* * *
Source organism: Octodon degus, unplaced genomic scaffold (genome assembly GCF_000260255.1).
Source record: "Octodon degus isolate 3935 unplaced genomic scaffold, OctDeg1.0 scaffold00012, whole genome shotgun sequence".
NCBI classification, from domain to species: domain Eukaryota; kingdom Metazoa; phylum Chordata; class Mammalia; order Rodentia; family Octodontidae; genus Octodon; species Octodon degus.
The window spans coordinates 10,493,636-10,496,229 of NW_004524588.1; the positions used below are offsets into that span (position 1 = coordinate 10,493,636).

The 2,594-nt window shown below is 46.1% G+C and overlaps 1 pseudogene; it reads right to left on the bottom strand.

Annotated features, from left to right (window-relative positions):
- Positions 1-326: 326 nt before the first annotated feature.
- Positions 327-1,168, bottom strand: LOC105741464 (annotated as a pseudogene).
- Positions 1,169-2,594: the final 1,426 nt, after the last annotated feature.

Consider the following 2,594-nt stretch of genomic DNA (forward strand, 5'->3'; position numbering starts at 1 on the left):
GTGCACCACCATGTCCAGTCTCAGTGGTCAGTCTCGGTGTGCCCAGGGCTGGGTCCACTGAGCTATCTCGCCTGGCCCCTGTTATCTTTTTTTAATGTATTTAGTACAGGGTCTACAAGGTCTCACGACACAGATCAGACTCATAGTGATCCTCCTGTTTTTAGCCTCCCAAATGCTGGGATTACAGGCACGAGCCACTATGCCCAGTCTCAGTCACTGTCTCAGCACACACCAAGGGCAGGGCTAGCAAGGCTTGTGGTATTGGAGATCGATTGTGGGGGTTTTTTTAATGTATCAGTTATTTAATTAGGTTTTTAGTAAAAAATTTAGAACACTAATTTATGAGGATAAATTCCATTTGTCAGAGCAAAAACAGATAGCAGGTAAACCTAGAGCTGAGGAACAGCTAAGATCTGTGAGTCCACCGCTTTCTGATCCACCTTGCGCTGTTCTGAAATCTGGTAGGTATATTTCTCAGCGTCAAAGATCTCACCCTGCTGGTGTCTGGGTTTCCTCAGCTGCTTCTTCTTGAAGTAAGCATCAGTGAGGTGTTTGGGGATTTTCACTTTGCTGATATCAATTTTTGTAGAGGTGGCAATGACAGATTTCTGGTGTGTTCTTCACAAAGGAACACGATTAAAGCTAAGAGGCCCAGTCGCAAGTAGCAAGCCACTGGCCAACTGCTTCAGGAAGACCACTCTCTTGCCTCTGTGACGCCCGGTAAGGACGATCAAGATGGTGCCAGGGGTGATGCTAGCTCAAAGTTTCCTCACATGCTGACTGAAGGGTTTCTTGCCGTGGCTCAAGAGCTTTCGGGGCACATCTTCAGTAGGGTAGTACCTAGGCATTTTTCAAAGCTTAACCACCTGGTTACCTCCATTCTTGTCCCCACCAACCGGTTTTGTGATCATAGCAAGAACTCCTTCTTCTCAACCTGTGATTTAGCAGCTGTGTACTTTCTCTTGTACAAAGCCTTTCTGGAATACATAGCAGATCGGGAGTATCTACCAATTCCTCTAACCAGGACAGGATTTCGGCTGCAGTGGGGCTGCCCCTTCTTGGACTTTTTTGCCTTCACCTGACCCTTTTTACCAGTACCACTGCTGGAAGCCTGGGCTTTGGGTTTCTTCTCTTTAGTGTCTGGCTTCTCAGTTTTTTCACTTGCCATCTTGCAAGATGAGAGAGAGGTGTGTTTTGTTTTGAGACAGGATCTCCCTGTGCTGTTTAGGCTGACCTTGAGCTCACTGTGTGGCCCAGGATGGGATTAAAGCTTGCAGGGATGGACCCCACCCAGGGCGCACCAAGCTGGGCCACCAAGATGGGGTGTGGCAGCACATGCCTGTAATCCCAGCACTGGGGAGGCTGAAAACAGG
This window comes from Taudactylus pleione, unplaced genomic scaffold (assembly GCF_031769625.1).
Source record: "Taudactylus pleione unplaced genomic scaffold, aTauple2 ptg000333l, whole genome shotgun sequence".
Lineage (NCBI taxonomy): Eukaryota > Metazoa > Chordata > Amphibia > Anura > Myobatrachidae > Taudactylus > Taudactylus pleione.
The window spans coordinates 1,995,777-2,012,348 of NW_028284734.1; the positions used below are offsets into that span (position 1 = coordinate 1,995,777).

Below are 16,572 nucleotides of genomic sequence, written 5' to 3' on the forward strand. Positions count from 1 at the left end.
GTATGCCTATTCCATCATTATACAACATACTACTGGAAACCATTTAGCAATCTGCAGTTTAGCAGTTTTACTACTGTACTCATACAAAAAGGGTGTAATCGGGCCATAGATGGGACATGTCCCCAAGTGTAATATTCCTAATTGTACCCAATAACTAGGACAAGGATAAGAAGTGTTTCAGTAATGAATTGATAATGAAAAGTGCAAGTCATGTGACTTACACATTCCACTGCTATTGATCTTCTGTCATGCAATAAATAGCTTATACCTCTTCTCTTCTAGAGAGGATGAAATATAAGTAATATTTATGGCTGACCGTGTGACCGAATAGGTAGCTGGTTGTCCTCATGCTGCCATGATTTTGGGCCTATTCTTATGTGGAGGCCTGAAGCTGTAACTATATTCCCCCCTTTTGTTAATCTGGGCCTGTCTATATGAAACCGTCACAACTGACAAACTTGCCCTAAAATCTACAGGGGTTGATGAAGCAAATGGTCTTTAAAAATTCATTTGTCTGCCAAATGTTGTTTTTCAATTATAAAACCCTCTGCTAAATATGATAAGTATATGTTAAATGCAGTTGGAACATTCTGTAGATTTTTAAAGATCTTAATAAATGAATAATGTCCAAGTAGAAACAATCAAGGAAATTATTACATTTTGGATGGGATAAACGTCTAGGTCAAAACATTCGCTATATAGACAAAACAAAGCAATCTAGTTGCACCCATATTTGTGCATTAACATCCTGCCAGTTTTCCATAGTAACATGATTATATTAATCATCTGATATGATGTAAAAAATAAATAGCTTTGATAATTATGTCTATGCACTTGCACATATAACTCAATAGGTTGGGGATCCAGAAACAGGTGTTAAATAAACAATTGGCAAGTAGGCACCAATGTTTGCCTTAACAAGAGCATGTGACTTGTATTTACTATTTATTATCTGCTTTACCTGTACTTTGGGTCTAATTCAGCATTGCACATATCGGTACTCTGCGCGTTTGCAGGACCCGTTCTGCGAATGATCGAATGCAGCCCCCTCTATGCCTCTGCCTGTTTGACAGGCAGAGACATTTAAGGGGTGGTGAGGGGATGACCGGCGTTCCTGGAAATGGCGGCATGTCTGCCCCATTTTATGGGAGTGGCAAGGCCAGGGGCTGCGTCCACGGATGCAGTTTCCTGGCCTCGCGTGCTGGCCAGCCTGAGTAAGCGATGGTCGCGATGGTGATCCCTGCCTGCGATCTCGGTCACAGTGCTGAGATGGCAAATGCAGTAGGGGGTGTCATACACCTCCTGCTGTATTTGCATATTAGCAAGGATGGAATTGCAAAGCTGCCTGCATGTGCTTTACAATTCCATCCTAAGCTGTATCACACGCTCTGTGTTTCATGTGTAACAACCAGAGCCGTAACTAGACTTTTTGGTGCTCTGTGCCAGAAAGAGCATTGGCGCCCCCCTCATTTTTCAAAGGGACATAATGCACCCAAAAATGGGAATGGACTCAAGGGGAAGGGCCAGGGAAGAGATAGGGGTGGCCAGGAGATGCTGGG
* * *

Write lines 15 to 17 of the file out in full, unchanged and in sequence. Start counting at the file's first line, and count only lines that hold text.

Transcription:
The window spans coordinates 1,995,777-2,012,348 of NW_028284734.1; the positions used below are offsets into that span (position 1 = coordinate 1,995,777).

Below are 16,572 nucleotides of genomic sequence, written 5' to 3' on the forward strand. Positions count from 1 at the left end.
GTATGCCTATTCCATCATTATACAACATACTACTGGAAACCATTTAGCAATCTGCAGTTTAGCAGTTTTACTACTGTACTCATACAAAAAGGGTGTAATCGGGCCATAGATGGGACATGTCCCCAAGTGTAATATTCCTAATTGTACCCAATAACTAGGACAAGGATAAGAAGTGTTTCAGTAATGAATTGATAATGAAAAGTGCAAGTCATGTGACTTACACATTCCACTGCTATTGATCTTCTGTCATGCAATAAATAGCTTATACCTCTTCTCTTCTAGAGAGGATGAAATATAAGTAATATTTATGGCTGACCGTGTGACCGAATAGGTAGCTGGTTGTCCTCATGCTGCCATGATTTTGGGCCTATTCTTATGTGGAGGCCTGAAGCTGTAACTATATTCCCCCCTTTTGTTAATCTGGGCCTGTCTATATGAAACCGTCACAACTGACAAACTTGCCCTAAAATCTACAGGGGTTGATGAAGCAAATGGTCTTTAAAAATTCATTTGTCTGCCAAATGTTGTTTTTCAATTATAAAACCCTCTGCTAAATATGATAAGTATATGTTAAATGCAGTTGGAACATTCTGTAGATTTTTAAAGATCTTAATAAATGAATAATGTCCAAGTAGAAACAATCAAGGAAATTATTACATTTTGGATGGGATAAACGTCTAGGTCAAAACATTCGCTATATAGACAAAACAAAGCAATCTAGTTGCACCCATATTTGTGCATTAACATCCTGCCAGTTTTCCATAGTAACATGATTATATTAATCATCTGATATGATGTAAAAAATAAATAGCTTTGATAATTATGTCTATGCACTTGCACATATAACTCAATAGGTTGGGGATCCAGAAACAGGTGTTAAATAAACAATTGGCAAGTAGGCACCAATGTTTGCCTTAACAAGAGCATGTGACTTGTATTTACTATTTATTATCTGCTTTACCTGTACTTTGGGTCTAATTCAGCATTGCACATATCGGTACTCTGCGCGTTTGCAGGACCCGTTCTGCGAATGATCGAATGCAGCCCCCTCTATGCCTCTGCCTGTTTGACAGGCAGAGACATTTAAGGGGTGGTGAGGGGATGACCGGCGTTCCTGGAAATGGCGGCATGTCTGCCCCATTTTATGGGAGTGGCAAGGCCAGGGGCTGCGTCCACGGATGCAGTTTCCTGGCCTCGCGTGCTGGCCAGCCTGAGTAAGCGATGGTCGCGATGGTGATCCCTGCCTGCGATCTCGGTCACAGTGCTGAGATGGCAAATGCAGTAGGGGGTGTCATACACCTCCTGCTGTATTTGCATATTAGCAAGGATGGAATTGCAAAGCTGCCTGCATGTGCTTTACAATTCCATCCTAAGCTGTATCACACGCTCTGTGTTTCATGTGTAACAACCAGAGCCGTAACTAGACTTTTTGGTGCTCTGTGCCAGAAAGAGCATTGGCGCCCCCCTCATTTTTCAAAGGGACATAATGCACCCAAAAATGGGAATGGACTCAAGGGGAAGGGCCAGGGAAGAGATAGGGGTGGCCAGGAGATGCTGGG